What to expect from a language exchange
At Cadence we have clients from all over the World, so it makes sense for us to be able to communicate with people in different languages. Last week I headed down to one of London’s many language exchanges to see what was going on and to get a bit of practice in.
The language exchange concept is very simple. It is a place where you can meet other people who want to practise a foreign language. If you wanted to go there and practise your Danish, you would go and try to find either a Danish person or somebody else learning the language. Often people will have badges on that show their nationality, or there’ll be tables with little flags on them to help everybody navigate. Because conversation is the primary activity, the success of the event depends on creating an environment that is conducive to conversation.
The exchange I went to this week was unusual in that it took place inside a nightclub. Airport style security on the way in and the sensation of being in a disco at 8pm on a work night were unsettling, but I was soon chatting to a nice group of people; a very shy Korean woman, a Slovenian lady and a hotel receptionist from Doncaster. The language was Italian. Strange combinations like this are a big part of the appeal of language exchanges. In day to day life we like to make communication as hassle-free as possible, and usually speak in whichever language is most convenient for everybody. Deliberately challenging yourself by refusing to use your native language can be frustrating, but is an excellent way to improve your ability in another language and to help you to focus on what you’re trying to say and how to express it clearly. And you get to meet some lovely people along the way.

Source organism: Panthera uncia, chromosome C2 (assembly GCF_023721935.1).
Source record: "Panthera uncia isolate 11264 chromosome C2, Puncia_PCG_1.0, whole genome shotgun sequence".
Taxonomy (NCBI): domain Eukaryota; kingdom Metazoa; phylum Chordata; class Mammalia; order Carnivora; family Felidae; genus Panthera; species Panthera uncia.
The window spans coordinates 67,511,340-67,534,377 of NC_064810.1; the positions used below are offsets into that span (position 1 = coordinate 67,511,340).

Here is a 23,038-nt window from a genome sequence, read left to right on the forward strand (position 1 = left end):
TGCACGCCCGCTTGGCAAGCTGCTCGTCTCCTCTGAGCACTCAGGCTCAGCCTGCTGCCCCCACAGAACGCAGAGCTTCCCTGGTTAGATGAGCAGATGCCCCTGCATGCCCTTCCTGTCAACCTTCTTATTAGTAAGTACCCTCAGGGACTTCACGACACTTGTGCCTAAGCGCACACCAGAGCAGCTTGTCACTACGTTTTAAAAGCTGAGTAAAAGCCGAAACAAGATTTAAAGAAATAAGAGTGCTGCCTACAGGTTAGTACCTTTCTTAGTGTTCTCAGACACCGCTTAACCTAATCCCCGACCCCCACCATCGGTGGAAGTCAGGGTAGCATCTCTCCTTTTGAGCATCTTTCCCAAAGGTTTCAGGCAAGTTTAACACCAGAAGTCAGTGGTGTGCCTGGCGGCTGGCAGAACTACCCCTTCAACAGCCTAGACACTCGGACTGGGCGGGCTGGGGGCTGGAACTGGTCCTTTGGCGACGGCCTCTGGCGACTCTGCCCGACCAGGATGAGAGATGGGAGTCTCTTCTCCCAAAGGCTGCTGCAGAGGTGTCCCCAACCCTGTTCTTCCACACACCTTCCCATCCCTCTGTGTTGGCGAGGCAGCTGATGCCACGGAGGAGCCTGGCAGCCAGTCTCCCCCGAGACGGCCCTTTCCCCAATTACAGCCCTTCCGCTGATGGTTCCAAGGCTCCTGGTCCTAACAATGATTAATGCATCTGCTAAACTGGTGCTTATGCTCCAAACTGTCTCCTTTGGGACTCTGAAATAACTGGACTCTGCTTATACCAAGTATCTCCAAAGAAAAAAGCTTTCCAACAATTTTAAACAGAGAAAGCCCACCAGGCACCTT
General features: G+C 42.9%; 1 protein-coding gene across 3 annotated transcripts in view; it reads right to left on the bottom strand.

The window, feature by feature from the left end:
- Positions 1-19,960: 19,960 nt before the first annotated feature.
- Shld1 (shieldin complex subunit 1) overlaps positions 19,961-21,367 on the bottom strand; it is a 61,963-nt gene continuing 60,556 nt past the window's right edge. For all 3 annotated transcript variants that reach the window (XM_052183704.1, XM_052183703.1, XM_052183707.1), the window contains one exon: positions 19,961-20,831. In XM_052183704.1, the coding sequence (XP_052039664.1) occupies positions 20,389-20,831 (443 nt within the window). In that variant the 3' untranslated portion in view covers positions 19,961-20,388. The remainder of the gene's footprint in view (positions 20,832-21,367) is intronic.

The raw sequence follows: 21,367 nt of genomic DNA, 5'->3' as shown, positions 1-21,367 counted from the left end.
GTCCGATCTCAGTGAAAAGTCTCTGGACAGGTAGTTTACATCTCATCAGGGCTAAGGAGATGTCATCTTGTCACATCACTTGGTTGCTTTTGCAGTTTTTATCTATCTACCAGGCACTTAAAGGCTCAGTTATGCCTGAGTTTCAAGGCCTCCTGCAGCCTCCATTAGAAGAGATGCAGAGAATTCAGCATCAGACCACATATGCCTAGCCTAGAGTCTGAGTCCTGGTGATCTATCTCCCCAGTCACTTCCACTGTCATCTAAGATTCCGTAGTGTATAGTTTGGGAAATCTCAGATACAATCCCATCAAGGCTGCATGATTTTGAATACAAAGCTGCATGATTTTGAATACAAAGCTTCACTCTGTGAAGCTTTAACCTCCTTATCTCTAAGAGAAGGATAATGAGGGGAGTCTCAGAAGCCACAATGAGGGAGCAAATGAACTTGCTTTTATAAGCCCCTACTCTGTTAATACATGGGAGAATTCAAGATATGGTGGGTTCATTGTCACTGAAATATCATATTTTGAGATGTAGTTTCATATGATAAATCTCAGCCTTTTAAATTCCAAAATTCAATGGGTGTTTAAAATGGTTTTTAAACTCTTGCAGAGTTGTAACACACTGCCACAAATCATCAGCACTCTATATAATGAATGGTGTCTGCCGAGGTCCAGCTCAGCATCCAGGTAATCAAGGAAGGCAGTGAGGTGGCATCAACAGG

There are some drawbacks to the format. Because they usually take place in bars and can be a bit nerve-wracking, people can get pretty overexcited with the drinks, and the combination of exotic languages and mandatory conversation means that it’s a great place to meet new people, which can sometimes make it seem a bit more like speed-dating than a language club. Multi-Level-Marketing scheme representatives also prey on language exchanges, keen to make new connections to help boost their income.
Last week’s event didn’t seem to suffer with either of these problems, as far as I could tell, but it did suffer from being held in an unsuitable venue. Most people feel pretty anxious about walking into a room full of strangers and approaching someone they don’t know, so a room that helps create a positive atmosphere goes a long way toward making people feel more relaxed. When people feel relaxed, they are happier to communicate. And when people are happy to communicate, the sky is the limit for what they can achieve.